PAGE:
Nov 18, 2015

The Devil's Highway, by Luis Alberto Urrea

The two novels by Urrea that I've read were both incredible; his writing is simple yet lyrical, almost prose poetry and weighted delicately with meaning. But Urrea is actually most known for his journalistic nonfiction, and this decade-old tale of illegal immigration is my first foray with him into that genre. I was delighted to find that his writing is exactly as I remembered; it still holds poetry despite its factual basis. Even the description of the body's journey from health to heat death holds a singular allure. That Urrea's subject matter is so tragic makes his language all the more plaintive.

In mid-May of 2001, a large group of Mexican men, mostly from the state of Veracruz, attempted to illegally enter the United States through the desert of Arizona, known as Desolation. Walkers, as they are called (along with other less savory euphemisms), are lead by Coyotes, guides who travel with them into Arizona then go back to Mexico to await assignment to another group. Though Mendez, this particular group's guide, had done so several times before, this time he got lost. Then he got even more lost. It doesn't take long for Desolation to kill you. When even nighttime temperatures hover in the 90s, the sun quickly bakes the moisture out of you and your body soon ceases to function. Twenty-six men entered the U.S. - only twelve made it out of the desert alive, including Mendez but not his two associates. Walkers usually die in twos or threes, making this an unusually large mortality.

Urrea doesn't point fingers or lay blame. The walkers' stories are sometimes wildly different from each others', but since heat causes hallucinations, who can tell which stories are more accurate? Mendez tells his own story, of course, one of innocence and helpfulness, but he suddenly changed his plea to guilty on the day of his sentencing and got jail time instead of the death sentence; he refused to correspond with Urrea at all.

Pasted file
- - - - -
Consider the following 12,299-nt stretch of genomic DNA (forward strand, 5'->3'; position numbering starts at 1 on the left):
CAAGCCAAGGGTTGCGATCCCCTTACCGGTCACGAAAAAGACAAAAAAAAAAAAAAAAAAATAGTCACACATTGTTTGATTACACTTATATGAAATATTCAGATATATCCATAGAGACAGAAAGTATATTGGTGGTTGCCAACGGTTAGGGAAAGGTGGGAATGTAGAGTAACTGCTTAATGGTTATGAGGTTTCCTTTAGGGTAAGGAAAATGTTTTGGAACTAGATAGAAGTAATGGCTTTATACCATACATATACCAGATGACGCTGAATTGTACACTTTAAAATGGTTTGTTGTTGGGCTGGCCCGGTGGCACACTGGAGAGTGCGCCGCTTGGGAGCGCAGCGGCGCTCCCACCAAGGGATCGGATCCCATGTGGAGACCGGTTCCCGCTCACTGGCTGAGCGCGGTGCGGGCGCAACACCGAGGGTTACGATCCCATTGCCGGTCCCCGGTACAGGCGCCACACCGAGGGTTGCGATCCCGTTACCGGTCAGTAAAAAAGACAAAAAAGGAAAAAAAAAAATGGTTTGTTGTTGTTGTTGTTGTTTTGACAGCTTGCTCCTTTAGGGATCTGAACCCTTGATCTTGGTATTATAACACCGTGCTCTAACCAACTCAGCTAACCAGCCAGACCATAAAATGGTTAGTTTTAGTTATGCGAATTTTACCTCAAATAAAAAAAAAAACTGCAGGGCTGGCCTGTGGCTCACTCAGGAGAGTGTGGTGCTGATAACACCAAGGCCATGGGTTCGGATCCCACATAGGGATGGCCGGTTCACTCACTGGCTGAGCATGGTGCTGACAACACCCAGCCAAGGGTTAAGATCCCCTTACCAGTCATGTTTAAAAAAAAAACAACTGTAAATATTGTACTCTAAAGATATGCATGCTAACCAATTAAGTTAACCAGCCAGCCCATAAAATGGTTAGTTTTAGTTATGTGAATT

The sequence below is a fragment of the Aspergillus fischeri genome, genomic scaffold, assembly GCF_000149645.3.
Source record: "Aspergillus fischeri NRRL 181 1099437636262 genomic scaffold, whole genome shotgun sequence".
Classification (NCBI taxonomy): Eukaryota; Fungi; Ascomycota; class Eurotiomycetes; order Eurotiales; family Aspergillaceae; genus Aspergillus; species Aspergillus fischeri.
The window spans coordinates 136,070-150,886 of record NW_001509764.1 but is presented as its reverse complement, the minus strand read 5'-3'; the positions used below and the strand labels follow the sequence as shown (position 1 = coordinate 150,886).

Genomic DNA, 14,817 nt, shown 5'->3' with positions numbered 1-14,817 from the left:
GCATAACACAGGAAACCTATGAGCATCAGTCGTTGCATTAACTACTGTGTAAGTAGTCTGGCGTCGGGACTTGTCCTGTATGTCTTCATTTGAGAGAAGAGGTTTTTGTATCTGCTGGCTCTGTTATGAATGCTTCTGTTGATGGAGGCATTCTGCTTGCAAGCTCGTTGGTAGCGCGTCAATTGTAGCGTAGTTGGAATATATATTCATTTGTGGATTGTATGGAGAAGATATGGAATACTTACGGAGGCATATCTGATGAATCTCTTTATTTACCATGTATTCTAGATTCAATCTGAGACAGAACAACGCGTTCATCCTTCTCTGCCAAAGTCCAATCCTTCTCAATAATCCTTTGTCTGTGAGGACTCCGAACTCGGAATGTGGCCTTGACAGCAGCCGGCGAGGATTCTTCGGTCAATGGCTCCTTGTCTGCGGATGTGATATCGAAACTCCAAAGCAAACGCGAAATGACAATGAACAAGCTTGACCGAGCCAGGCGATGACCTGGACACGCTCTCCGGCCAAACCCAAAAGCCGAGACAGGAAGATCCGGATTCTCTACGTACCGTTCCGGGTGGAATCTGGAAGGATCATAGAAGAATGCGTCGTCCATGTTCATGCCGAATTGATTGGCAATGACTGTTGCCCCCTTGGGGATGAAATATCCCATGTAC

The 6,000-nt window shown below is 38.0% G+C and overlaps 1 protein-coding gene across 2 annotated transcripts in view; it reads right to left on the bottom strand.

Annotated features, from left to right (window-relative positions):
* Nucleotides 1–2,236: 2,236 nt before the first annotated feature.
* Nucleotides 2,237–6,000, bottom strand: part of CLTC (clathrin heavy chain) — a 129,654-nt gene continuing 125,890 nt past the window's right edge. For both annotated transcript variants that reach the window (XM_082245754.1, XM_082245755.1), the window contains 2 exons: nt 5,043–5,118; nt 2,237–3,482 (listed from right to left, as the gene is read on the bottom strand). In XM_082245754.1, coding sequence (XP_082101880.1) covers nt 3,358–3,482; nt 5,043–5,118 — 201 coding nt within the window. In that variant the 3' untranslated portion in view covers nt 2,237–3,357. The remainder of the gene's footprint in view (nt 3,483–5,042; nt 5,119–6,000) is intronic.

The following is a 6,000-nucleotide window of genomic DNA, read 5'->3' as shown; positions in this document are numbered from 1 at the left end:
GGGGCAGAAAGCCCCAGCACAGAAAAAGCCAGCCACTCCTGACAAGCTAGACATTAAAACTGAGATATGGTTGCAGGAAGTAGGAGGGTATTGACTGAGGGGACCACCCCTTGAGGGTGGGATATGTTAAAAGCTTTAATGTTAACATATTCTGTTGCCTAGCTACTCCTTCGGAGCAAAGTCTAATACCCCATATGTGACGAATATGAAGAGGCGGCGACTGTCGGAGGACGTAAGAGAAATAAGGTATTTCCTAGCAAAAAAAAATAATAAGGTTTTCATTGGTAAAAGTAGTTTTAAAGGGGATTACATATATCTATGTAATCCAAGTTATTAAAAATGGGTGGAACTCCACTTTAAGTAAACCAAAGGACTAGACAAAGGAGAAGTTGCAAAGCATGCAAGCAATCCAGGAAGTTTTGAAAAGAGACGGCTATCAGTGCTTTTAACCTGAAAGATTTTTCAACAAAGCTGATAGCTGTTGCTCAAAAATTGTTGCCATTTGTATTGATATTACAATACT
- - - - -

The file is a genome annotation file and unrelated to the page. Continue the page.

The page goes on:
The most interesting part of this book, for me, was Urrea's description of the Border Patrol. The book is ten years out of date, and much has happened regarding immigration control since its publication, so I have no idea how accurate this portrayal remains. But it struck me nonetheless: the BP isn't really there to keep people out - it's there to make sure the people who do come in don't die. Yes, they arrest most walkers and send them all back, but their main concern when finding any is to see to their health. After the Yuma 14 (as the media called the episode), the BP designed and erected a series of towers along the Devil's Highway, the most traveled and deadliest stretch of desert in Desolation. There are signs in English, Spanish, and pictures warning walkers of the danger they are in and presenting them with a big red button. When pressed, this button instantly summons the Border Patrol, who are there in no more than an hour. These towers have already saved lives. And the BP members pay for them OUT OF THEIR OWN POCKETS. I've no doubt things have changed since then, but I cannot help but be moved by these people doing a thankless job who do so mainly to save other people's lives.

I already respected Urrea as a writer of great beauty and subtle humor. Now I know that he couples his wonderful language skills with a powerful journalistic sense for his nonfiction, and will continue reading his work, both fiction and nonfiction, as often as possible.

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